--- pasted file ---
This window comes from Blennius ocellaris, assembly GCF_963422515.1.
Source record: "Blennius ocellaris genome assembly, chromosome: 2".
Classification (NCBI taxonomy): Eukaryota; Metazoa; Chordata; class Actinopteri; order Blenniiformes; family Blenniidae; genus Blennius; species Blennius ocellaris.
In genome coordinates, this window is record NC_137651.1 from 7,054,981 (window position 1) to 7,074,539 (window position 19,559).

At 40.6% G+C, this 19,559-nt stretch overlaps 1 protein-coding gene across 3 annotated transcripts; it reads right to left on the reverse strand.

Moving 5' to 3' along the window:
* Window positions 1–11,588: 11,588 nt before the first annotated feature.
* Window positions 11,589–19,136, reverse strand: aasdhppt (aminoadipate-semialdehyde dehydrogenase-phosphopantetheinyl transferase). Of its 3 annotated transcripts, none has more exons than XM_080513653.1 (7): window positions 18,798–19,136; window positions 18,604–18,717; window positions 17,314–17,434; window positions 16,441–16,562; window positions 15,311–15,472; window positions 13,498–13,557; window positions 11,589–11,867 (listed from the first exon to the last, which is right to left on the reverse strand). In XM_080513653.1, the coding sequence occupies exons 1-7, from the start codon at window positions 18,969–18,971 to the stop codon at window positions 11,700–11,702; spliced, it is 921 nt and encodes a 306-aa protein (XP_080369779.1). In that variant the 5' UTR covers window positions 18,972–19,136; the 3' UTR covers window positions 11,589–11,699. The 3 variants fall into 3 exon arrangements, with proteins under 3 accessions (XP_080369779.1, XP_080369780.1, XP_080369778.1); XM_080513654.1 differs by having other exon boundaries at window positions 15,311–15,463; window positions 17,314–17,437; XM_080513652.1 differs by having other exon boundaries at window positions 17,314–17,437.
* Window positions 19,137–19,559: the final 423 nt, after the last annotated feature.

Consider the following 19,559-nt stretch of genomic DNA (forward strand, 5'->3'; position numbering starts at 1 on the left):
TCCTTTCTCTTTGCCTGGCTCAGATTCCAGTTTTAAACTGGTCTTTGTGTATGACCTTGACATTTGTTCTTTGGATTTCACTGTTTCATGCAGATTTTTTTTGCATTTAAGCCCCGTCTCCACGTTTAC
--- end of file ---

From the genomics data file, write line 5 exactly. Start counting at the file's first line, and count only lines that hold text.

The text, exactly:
At 40.6% G+C, this 19,559-nt stretch overlaps 1 protein-coding gene across 3 annotated transcripts; it reads right to left on the reverse strand.